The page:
A Hidden Life has been taken by some reviewers as a statement about the politics of the moment, with one writer even comparing the priests that fail to help Jägerstätter to evangelicals who have embraced Trump. Movies mean what you bring to them, and it’s hard for an American audience not to think about those parallels. But that feels off—it seems highly unlikely that Malick, in all his headiness, thought: “I think I’m going to make a movie about Donald Trump.”
In fact, the movie is notable for the near-total absence of politics of any kind. Jägerstätter acts, we’re told, because he is a good man and because of Christ’s example of self-sacrifice. That may be true, but we learn very little else about him. The closest we come is when we’re shown footage of Jägerstätter watching Nazi propaganda of the Wehrmacht rolling down ruined foreign streets. Our soldiers are supposed to be heroes, he tells his village priest, but “what if the other men are heroes?”—meaning the ones defending their families and homes.
One has to wonder if a work with this subject matter, following in so many footsteps, has an obligation to say something else. Stanley Kubrick famously said that Schindler’s List wasn’t a Holocaust movie, because the Holocaust was the story of the people who didn’t make it, and Schindler’s List was story of a few people who did. You might say that A Hidden Life is a loving story of a German who didn’t do it. It’s inspiring, and also hard to learn from. The movie exhibits so little interest in Jägerstätter’s contemporaries that, when they aren’t interacting with him, they speak in angry, un-subtitled German, while he and his family speak to each other in English.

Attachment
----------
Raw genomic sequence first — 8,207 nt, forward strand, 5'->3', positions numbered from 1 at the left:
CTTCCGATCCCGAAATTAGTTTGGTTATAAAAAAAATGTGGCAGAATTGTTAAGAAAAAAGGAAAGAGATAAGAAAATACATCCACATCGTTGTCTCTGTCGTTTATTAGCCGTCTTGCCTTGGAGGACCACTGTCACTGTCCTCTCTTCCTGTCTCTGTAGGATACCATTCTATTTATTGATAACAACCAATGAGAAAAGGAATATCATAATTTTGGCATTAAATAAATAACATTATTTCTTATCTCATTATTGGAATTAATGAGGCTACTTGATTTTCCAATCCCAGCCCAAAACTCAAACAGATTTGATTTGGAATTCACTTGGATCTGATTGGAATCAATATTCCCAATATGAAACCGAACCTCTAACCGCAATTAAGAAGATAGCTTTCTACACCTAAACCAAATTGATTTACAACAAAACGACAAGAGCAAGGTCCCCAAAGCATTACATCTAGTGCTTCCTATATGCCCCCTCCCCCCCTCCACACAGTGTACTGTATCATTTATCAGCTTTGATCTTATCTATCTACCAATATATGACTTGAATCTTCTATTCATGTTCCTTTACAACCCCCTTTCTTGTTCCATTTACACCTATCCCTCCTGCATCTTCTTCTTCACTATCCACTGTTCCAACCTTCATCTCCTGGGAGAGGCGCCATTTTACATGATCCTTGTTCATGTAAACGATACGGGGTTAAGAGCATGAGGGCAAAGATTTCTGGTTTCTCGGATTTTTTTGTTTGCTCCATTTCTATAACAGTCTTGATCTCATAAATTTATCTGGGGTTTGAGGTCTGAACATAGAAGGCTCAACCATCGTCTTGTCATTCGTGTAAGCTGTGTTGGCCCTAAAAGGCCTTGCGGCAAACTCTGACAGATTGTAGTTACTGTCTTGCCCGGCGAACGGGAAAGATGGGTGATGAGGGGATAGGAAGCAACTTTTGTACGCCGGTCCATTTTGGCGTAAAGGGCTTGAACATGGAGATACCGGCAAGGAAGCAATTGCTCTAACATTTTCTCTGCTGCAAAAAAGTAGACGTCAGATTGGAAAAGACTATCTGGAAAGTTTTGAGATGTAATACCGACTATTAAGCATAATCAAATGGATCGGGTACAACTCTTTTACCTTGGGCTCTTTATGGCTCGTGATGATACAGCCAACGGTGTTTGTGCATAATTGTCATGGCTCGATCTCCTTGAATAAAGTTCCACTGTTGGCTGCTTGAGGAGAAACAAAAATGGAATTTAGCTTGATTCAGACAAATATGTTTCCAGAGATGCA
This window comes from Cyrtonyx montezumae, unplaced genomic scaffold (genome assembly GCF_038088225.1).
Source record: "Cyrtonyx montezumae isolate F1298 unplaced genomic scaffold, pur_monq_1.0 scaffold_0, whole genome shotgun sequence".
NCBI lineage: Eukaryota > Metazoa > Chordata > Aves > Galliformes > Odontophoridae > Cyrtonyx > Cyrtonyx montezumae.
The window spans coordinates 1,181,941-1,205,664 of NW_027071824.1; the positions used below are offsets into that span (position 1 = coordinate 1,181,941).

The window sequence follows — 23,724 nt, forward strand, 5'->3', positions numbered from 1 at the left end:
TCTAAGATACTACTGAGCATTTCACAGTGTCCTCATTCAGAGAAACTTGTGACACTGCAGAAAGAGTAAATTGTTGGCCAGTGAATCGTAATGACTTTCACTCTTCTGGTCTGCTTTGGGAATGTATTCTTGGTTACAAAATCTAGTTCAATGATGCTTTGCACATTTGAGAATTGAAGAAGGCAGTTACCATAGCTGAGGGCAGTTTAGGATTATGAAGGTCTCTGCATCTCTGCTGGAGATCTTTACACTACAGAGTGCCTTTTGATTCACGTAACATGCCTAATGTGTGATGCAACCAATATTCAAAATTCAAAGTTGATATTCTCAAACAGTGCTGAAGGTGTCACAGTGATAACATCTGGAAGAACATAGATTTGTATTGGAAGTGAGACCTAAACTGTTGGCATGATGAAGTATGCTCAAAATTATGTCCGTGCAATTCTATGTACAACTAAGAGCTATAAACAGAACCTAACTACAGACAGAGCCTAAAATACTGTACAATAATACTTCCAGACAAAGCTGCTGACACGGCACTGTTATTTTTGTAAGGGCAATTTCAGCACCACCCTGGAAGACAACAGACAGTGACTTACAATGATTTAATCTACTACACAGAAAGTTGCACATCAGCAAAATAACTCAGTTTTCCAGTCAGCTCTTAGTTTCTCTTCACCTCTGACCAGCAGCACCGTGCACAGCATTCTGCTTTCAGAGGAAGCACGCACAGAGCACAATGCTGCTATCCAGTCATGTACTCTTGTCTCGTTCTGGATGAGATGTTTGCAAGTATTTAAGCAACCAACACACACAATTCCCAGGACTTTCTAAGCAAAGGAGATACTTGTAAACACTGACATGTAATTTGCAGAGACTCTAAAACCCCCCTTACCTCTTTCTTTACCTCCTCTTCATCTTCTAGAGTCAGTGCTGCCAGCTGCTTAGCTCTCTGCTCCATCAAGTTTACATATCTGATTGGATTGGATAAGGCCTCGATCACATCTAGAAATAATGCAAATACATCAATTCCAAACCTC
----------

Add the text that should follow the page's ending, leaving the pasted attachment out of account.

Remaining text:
The fact that those who remember the war are fading doesn’t mean that our understanding of the war is going to get less true—it could, in fact, mean that we are free to consider the war in ways we couldn’t when they were alive. But those who knew the war and who wrote about it, or made movies about it, often told stories that were frank and sad—Army of Shadows; Au Revoir, les Enfants; The Best Years of Our Lives. The generations that came after used it as a place to search for the meaning behind sacrifice—say, Saving Private Ryan—which has yielded some hits and a lot of misses.
A Hidden Life isn’t a miss. It’s a good movie, possibly a great one. But the things that make it stand out—its cinematography, its setting, its leisurely pace, its willingness to idealize its subjects, and its refusal to explain itself—put it behind glass, like a church painting or a museum exhibit. It also makes it less human, with less to teach.